Once upon a time, crisis communication could be led by an organization’s legal team. That ship has sailed. Now, to be effective, crisis communication must be led by trusted, knowledgeable and capable communicators who understand the importance of human values, clear and decisive language, and empathy.

That’s how Morten Paulsen established the foundation for discussion during the Crisis communication in the age of social media panel at #MNC2015. Also on the panel was former Sun Media journalist Rebecca Thompson, Tom Flanagan and moderator Thompson MacDonald.

Paulsen was a member of the crisis communication team for Maple Leaf Foods during the company’s Listeria crisis of 2008. It became Canada’s Tylenol moment, a crisis success story. Led by president Michael McCain and his human values, the company survived the crisis and has thrived since. Handled differently, the company might not exist today.

A simple plan, a tough decision.

Good communicators know silence is a vacuum that, if not filled by you, will be filled by someone else. Social media enables that to happen at lightning speed. Which means, the best course of action in the age of social media is move quickly to:

  1. Acknowledge the event
  2. Take accountability
  3. List the two or three things the organization will do to address the issue
  4. Show proof that the course of action has been followed

Legal teams Hate this (with a capital ‘H’). They view taking accountability, and especially issuing an apology, as assuming all liability.

In deciding to listen to the legal team or the communication team, organizational leaders are forced to choose between preserving assets and value (legal focus), or brand and reputation (communicator focus)?

Without a strong brand and reputation, there can be no assets or value.

Paulsen explained how McCain did some simple math. The legal team had advised him that taking responsibility for the deaths and illnesses resulting from Listeria in his company’s products would likely lead to class action suits adding up to about $150 million. McCain responded that he was managing a $4.7 billion brand. With that, he dismissed the lawyers from the crisis team and said he would call when the class action suits were launched.

In addition to press conferences, Maple Leaf Foods sent emails to stakeholders, provided information and updates on a website, and published a video of McCain’s heartfelt apology with details on what the company was doing to address the issue to YouTube. Twitter wasn’t as significant a player at that time.

In all communications, McCain and Maple Leaf Foods led with the heart, not the head. This paved the way for the class action suits to be quietly settled out of court with families who were willing to work with McCain. They had seen how responsive and sincere he was, and that he had demonstrated accountability.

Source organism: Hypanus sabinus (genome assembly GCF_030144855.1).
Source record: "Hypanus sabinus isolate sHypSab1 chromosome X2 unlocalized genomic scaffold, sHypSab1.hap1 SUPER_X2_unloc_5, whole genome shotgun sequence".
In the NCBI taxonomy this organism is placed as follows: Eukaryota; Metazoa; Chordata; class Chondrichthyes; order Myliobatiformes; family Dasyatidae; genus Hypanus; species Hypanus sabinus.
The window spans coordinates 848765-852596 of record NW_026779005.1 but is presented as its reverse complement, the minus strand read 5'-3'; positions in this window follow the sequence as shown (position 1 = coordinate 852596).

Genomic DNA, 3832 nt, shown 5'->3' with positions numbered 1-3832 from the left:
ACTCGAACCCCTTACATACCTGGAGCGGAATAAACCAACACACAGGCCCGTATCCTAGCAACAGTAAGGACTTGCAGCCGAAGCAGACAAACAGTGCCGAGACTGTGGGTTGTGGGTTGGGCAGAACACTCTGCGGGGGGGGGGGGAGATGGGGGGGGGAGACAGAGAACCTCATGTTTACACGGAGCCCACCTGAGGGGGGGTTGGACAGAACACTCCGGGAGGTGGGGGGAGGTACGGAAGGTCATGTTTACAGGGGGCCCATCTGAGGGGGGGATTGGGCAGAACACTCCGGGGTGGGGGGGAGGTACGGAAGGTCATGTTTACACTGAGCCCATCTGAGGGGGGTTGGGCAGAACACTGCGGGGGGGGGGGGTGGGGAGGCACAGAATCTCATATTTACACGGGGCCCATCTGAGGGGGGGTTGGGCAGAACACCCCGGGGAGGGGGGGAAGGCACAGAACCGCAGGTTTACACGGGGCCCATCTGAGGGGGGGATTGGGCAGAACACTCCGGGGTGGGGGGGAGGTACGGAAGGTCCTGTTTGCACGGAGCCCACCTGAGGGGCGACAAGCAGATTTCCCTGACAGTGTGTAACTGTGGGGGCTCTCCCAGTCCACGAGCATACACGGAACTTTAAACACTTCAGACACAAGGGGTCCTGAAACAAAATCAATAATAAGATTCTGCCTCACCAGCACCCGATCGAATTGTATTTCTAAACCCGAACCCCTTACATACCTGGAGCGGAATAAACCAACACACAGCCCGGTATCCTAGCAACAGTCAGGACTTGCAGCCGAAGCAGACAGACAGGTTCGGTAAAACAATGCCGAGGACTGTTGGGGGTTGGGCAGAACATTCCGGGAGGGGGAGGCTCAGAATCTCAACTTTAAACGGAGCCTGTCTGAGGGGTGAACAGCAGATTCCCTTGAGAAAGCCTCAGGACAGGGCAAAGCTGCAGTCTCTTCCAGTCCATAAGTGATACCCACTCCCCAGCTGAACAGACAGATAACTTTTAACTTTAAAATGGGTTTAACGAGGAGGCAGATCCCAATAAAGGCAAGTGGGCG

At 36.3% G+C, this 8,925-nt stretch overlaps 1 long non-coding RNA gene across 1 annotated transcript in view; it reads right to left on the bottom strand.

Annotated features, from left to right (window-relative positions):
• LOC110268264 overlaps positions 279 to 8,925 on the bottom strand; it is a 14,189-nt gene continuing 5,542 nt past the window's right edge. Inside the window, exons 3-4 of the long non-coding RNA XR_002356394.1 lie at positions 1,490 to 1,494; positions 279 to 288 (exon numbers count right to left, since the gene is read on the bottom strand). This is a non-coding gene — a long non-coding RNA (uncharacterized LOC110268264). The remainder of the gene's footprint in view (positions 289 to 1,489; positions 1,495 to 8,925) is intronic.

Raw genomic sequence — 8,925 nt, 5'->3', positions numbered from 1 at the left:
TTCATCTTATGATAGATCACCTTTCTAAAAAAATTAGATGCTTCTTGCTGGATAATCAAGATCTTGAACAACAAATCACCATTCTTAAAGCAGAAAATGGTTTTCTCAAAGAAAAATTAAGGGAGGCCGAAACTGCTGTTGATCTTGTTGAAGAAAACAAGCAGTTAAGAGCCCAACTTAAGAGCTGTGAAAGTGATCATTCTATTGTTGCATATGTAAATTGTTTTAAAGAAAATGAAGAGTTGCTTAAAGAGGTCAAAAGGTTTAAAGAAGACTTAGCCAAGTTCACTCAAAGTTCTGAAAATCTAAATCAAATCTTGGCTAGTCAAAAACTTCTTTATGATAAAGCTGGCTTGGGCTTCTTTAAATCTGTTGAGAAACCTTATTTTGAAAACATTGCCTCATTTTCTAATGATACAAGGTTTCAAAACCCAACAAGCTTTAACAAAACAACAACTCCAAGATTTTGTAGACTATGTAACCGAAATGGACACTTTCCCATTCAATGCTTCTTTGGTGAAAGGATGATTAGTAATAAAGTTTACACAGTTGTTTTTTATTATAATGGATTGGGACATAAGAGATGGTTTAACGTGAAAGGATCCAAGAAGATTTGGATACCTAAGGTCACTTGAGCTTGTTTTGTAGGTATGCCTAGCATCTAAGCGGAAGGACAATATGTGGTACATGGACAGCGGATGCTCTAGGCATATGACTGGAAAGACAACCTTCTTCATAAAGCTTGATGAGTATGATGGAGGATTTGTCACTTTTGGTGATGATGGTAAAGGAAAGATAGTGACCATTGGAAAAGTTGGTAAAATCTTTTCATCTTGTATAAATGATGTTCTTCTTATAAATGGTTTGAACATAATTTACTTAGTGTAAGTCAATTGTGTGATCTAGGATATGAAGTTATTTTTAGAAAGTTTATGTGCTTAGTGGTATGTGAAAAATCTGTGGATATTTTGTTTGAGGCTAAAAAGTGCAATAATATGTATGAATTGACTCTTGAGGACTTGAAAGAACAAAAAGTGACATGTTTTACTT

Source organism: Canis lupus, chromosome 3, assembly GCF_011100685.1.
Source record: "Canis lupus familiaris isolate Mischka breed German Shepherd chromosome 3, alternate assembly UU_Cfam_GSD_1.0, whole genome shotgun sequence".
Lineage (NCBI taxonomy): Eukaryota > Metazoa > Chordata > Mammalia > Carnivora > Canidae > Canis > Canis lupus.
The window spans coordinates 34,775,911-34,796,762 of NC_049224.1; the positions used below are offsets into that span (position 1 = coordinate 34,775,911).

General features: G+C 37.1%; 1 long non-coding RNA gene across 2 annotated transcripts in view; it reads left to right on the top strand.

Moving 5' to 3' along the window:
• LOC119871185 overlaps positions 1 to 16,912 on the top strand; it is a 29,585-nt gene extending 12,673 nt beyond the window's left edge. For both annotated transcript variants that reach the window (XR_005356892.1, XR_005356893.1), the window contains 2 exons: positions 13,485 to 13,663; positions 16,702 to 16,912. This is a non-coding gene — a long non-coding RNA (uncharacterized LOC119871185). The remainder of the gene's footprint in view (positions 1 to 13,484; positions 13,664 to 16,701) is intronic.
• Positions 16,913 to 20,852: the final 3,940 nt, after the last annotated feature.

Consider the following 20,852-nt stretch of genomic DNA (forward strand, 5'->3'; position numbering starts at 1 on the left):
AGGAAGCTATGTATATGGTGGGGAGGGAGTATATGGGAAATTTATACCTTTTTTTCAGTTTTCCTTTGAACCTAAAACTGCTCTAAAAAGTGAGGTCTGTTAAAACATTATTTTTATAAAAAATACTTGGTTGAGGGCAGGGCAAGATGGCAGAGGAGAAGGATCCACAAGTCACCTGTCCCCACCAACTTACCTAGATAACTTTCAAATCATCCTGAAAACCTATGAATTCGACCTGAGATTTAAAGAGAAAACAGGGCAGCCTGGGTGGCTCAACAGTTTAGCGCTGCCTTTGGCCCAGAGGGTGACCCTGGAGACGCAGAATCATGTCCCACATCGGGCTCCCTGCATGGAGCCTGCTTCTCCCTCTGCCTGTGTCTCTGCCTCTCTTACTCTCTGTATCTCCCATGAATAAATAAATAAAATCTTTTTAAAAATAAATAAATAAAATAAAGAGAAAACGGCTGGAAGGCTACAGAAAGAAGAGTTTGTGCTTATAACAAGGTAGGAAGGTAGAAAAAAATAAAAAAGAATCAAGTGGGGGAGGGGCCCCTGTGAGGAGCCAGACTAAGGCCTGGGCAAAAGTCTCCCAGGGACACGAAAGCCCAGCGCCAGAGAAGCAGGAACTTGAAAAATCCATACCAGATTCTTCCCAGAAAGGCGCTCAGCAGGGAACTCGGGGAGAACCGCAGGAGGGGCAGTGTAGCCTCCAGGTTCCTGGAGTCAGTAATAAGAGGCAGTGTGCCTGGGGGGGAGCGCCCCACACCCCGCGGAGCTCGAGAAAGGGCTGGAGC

Social media and digital culture are constantly evolving.

Not every crisis impacts people’s safety and health. Often a crisis results from an expressed opinion, casual remark or poorly-communicated thought. These tend to be more colourful and play out on social media which, as Rebecca Thompson highlighted, delivers them as stories to the mainstream media.

More significantly, new tools and users who discover interesting ways to use them, mean social media activity constantly evolves in real-time. Targets must act incredibly quickly to issue a meaningful response. As Paulsen notes, this impacts the ability to think clearly in a crisis. Having a plan and a team to support you is important.

Once it happens, you have to deal with it.

The story of the Tom Flanagan pile-on is fairly well known in Canada. A video recording of remarks made by the professor about people who view child pornography made national headlines after the issue took hold on social media. He’s documented his story in the book persona non grata.

Flanagan related his experience, and that of Justine Sacco, to that of being in a car accident. Once it happens, there’s objective damage to deal with. This might involve a personal injury, financial loss and a recovery period.

Ultimately, your goal is survival. This is quite different from trying to be heard over your critics (you probably can’t). The damage can’t be immediately repaired, nor can you “spin” your way out of it. It will take time to rebuild, and it’s likely your platform will be greatly reduced in the long-term.

Part of Flanagan’s response strategy involved getting out of the spotlight for a period of time. He suggests making your statement — whether or not you believe you were wrong — acknowledge the situation then stop talking about it for a while. The story will fade or will more likely be replaced by the next person or organization that gets caught in a pile-on.

He also suggests reaching out to those you know will help support you, and getting back to your core competencies. Being focused will help you find your own direction and recovery path more quickly.

One more thing…

In our book TOUCHTod Maffin and I provide strategies for crisis communication and dealing with online pile-ons. We also offer a series of case studies of crisis communication successes and failures.